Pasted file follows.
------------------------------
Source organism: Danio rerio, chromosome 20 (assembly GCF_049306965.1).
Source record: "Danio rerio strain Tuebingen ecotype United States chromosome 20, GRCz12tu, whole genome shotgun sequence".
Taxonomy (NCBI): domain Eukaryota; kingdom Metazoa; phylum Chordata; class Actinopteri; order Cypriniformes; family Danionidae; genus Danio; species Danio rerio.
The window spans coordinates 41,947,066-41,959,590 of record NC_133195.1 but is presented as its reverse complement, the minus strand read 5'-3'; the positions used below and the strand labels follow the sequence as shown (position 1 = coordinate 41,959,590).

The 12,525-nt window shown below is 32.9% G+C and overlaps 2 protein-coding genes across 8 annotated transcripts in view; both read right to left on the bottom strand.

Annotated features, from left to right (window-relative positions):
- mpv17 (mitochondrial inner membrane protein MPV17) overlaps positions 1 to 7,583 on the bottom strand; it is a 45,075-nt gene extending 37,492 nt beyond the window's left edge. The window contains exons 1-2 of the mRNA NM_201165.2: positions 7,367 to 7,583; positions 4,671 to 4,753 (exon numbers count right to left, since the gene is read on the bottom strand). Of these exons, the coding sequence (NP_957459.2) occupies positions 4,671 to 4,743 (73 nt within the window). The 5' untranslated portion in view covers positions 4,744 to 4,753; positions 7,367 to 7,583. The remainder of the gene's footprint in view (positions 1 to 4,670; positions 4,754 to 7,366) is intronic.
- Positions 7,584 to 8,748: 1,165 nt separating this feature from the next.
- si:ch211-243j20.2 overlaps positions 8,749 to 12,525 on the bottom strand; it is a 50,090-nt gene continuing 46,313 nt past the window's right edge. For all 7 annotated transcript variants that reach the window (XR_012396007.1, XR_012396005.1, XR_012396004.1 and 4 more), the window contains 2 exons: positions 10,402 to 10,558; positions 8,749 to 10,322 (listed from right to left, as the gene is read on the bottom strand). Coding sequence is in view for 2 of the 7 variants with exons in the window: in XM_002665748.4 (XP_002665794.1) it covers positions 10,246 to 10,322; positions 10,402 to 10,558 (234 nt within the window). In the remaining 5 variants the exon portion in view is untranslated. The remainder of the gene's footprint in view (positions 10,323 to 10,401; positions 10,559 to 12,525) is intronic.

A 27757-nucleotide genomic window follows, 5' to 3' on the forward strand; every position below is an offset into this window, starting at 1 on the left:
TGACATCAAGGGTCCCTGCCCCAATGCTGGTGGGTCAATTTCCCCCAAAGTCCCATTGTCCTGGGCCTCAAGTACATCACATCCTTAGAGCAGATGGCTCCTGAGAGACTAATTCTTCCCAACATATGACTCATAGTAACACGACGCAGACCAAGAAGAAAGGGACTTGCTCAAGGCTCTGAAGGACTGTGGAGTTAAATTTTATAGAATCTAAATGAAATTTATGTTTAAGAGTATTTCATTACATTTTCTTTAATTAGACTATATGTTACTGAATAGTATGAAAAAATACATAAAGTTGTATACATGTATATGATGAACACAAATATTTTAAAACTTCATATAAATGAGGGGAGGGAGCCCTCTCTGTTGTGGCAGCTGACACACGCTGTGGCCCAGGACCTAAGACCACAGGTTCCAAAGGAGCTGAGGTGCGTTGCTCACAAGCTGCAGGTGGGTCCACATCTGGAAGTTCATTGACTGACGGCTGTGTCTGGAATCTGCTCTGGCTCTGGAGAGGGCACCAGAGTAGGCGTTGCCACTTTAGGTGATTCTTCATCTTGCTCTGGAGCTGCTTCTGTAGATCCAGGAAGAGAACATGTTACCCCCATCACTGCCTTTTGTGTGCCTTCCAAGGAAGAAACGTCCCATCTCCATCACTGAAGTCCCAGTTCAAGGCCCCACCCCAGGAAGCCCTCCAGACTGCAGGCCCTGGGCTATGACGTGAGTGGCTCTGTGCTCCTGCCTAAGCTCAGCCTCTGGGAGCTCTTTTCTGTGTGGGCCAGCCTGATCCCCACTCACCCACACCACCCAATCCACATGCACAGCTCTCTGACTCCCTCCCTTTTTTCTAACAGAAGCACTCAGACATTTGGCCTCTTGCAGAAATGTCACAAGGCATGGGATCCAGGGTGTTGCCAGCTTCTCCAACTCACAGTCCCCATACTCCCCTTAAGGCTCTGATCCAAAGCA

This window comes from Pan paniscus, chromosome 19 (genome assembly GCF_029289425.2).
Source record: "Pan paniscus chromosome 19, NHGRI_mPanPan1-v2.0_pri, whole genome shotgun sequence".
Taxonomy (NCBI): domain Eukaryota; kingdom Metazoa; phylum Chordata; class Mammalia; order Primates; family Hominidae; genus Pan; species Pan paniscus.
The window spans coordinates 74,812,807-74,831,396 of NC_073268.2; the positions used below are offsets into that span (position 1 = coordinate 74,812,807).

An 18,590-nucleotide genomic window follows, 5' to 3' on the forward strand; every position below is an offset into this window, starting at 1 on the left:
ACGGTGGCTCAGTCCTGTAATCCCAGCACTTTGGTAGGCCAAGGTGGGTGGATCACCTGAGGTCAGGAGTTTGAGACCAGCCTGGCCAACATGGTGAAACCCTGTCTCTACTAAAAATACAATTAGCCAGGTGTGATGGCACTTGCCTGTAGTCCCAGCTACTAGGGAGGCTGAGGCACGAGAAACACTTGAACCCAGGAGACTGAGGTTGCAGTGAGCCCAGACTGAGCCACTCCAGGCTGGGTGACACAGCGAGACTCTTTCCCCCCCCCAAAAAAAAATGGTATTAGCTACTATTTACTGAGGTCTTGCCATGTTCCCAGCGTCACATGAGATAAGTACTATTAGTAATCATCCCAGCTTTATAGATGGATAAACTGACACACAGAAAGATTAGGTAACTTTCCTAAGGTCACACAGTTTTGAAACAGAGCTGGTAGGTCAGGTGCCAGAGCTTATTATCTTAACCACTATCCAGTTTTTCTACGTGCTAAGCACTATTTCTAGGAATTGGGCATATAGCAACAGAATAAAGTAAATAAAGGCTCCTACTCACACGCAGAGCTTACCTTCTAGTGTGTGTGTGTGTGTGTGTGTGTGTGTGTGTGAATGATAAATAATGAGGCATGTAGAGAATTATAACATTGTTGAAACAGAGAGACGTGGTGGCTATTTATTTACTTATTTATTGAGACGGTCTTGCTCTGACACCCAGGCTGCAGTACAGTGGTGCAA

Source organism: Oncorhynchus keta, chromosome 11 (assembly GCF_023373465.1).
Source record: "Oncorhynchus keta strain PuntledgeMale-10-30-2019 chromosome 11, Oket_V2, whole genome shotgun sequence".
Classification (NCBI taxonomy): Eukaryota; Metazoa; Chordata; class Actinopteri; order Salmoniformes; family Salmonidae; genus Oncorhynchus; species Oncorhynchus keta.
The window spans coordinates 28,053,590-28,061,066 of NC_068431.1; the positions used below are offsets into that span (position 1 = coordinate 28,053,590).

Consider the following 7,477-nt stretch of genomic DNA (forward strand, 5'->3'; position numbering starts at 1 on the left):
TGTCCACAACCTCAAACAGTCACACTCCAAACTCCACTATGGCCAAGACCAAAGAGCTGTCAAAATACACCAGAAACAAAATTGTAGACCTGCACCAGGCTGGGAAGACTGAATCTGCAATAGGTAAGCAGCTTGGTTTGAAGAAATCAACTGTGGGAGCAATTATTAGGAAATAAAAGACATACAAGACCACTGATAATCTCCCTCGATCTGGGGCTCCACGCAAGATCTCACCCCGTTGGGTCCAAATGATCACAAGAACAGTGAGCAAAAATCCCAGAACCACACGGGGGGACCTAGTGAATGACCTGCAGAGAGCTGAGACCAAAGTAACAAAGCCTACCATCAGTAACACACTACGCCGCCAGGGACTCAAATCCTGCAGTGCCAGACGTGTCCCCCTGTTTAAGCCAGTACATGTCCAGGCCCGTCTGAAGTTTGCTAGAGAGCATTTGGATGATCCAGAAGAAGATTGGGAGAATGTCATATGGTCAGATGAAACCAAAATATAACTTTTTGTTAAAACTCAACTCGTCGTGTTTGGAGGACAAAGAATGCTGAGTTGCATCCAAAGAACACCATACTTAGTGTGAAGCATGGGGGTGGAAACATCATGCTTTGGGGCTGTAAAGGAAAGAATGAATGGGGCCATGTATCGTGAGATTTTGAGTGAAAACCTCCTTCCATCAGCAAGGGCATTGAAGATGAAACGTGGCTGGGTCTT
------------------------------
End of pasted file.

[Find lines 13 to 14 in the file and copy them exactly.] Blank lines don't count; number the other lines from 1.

Source record: "Pan paniscus chromosome 19, NHGRI_mPanPan1-v2.0_pri, whole genome shotgun sequence".
Taxonomy (NCBI): domain Eukaryota; kingdom Metazoa; phylum Chordata; class Mammalia; order Primates; family Hominidae; genus Pan; species Pan paniscus.